Filters And Filter Media

The differences in mechanical, biological and chemical filtration of the aquarium. The most common types of filters and filter materials, structural features

There are a large number of filter models from quite budget to very expensive. In order not to get confused in this variety and to choose the most suitable model for a particular aquarium, you need to know about the types of filtration and the most popular types of filters, each of which has its own advantages and disadvantages. And now in order …

The filter is designed to remove various contaminants by passing water through one or more layers of filter material. The visible result of the filtration system is clean, odorless water and small particles of debris, however, much more important processes take place at the microscopic level and are associated with the activity of the colony of beneficial bacteria that eventually colonize the surface of the filter material. Water is inevitably polluted by hazardous substances formed during the decomposition of organic waste (food remains, fish excrement, etc.), and these useful tiny helpers process them into safer ones. Thus, water purification with a filter allows you to maintain optimal living conditions for fish in a closed aquarium ecosystem.

Filters are divided into two large groups according to the method of passing water through the filter material. The first is with an electric pump. The second is through the flow of air bubbles, which entrains water, thus drawing it into the filter. Let’s call them electrical and air.

Classification of Fish Tank Filters

Electric filters have a huge number of modifications that can solve any problem in both amateur and professional / commercial aquarism. The advantages of this group include high performance, versatility (can provide all types of filtration) and a wide range of applications (available for aquariums of all kinds). They are divided into internal and external, that is, they are located inside the aquarium or outside.

Among the air filters, the most widely used are bottom and airlift filters. Their advantages include simple construction, low cost and low power consumption. And the disadvantages – a modest performance, so they are not recommended for use in large aquariums. They are located exclusively inside aquariums.

Types or methods of filtering

There are three main types (methods) of filtration: mechanical, biological and chemical. It is worth noting that even the simplest filters (electric or air) carry out two types of filtering at once – mechanical and biological, and more expensive and all three, therefore for a home amateur aquarium it is enough to install only one filter that is suitable for design and cost. all water treatment tasks.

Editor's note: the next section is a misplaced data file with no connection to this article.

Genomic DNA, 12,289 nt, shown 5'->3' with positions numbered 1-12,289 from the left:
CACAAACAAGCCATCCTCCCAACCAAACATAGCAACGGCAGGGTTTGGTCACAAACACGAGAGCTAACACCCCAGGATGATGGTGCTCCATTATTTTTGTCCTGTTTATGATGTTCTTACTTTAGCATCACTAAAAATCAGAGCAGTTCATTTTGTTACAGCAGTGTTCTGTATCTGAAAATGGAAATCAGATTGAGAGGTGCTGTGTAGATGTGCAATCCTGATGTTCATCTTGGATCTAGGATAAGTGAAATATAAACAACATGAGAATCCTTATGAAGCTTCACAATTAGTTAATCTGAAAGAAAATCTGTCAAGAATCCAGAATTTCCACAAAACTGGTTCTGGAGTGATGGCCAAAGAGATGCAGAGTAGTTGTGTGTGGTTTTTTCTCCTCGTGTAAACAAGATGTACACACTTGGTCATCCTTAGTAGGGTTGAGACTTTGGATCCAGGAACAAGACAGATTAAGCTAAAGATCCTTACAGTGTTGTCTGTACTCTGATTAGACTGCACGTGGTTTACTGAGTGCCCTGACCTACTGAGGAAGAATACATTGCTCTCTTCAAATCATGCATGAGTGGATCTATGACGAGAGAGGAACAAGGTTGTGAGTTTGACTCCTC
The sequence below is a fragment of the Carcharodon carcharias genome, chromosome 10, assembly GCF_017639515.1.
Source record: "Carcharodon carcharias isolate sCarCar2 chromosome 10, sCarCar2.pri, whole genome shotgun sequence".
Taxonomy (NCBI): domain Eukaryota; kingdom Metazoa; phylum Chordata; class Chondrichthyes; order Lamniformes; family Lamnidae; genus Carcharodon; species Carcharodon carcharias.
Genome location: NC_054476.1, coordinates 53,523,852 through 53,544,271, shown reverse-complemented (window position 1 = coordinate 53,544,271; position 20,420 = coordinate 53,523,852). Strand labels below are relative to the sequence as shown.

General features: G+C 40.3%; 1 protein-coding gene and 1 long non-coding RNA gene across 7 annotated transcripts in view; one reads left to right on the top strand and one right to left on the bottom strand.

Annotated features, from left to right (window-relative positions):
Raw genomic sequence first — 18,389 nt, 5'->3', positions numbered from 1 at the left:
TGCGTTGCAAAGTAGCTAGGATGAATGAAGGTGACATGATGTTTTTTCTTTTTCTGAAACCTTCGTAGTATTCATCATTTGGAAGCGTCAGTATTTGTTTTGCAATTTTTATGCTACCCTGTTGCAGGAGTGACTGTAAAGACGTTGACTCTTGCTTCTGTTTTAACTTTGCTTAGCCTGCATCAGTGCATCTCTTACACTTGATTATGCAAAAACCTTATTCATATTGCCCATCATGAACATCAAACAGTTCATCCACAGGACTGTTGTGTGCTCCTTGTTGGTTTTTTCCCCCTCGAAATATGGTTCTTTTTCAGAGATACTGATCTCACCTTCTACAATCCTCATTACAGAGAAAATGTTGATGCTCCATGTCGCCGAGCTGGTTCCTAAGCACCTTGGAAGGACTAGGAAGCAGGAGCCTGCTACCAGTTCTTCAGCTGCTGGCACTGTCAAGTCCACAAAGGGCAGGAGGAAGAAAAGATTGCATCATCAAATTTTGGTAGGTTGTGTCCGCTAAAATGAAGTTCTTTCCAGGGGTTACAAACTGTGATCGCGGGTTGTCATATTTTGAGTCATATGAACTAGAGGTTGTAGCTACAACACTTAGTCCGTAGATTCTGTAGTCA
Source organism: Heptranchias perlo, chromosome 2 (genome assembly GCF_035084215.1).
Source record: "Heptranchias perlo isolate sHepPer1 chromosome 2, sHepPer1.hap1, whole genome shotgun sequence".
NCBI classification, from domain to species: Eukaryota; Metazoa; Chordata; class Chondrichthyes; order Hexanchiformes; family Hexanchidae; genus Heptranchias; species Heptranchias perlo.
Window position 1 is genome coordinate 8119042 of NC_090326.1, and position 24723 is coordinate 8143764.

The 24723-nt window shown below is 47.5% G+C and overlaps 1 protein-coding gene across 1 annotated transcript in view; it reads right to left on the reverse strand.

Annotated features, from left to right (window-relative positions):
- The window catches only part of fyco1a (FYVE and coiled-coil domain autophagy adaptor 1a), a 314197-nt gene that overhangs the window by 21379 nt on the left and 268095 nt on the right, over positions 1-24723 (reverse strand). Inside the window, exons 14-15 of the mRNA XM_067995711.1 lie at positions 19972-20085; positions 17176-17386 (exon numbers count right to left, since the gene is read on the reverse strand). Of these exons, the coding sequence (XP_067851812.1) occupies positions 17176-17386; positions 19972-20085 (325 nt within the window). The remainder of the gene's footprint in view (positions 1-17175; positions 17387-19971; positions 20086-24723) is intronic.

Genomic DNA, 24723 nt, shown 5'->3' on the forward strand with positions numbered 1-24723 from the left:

1. Mechanical filtration

Purification of water from suspended solids (turbidity from new soil, fish excrement, pieces of dead leaves, not eaten remnants of food, etc.) using porous materials in the filter. The criterion for the quality of mechanical filtration is the transparency of the water.

2. Biological filtration

Purification of water from toxic nitrogen compounds (ammonia, ammonium, nitrite) arising in the process of fish life, in part about this mentioned above. The processing of hazardous substances is done by beneficial bacteria that naturally inhabit the surface of filter materials or special carriers provided in the filtration system, for example, bio-balls, sponges, etc.

3. Chemical filtration

Water purification from dissolved organic compounds such as ammonia, methane, hydrogen sulfide, drugs used for the prevention and treatment of fish, etc. Partially duplicates the work of biological filtration, but unlike the latter has a wider range of applications and is based on chemical reactions between organic compounds and special fillers (activated carbon, zeolite, phosphate absorbers) in the filter material. A side effect of some fillers is a change in the hydrochemical composition of the water.

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What should you pay attention to?

The main parameters of the filter are the volume of the filter medium and the capacity (the rate at which water is pumped through the filter) – measured in terms of the number of liters per hour (l / h).
The performance of the purchased filter should correspond to the size of the aquarium, you should not prefer too large filters, because they create a strong flow in small aquariums.
A filter with a capacity of 300 l / h will completely pass all the water in a 600-liter aquarium in two hours, but in a 50-liter aquarium it will take about ten minutes. From the point of view of fish, this is the same thing as living in a washing machine.
However, an insufficient rate of flow of water through the filter may cause the water to become turbid, and an insufficient volume of filtering medium will cause the filter to quickly clog, so the best option is a filter with adjustable power.

What types of filters are there?

All the variety of filters can be divided into several types listed below. They are arranged in a hierarchy, the first are the most simple and cheap, close the list of the most technologically advanced and effective, but expensive.

Sponge air lift filter

Consists of a perforated plastic tube on which one or more sponge cartridges are attached. Through the lower part of the air is supplied, which rising, captures with water, thereby creating cravings. Water enters the tube through the sponge, leaving a variety of garbage on it. It primarily performs biological filtration and, to a lesser extent, mechanical filtration, since the porous structure of the sponge creates a huge area for colonization of useful bacteria. Many aquarists constantly make the sponge filter work somewhere in the corner of the common aquarium, thereby maintaining the biological maturity of the sponge, so that later, when necessary, use it in a quarantine or spawning aquarium. Read more in the article "Aerlift filter with a sponge as the best tool for biological filtration."

Bottom filter

Filters And Filter Media
Filters And Filter Media
Filters And Filter Media

First of all it is intended for biological water purification. Cheap, durable, virtually maintenance free and invisible in design. However, there are a number of specific features that make it a poor choice for a novice aquarist. Since the substrate of the aquarium is important as a filter material, it is important to choose the size of the soil particles and its depth correctly. In addition, design objects and dense roots of plants will prevent the passage of water, forming "dead zones", where silting will occur with unpleasant consequences in the form of bubbles of methane or hydrogen sulfide.

Internal filter cups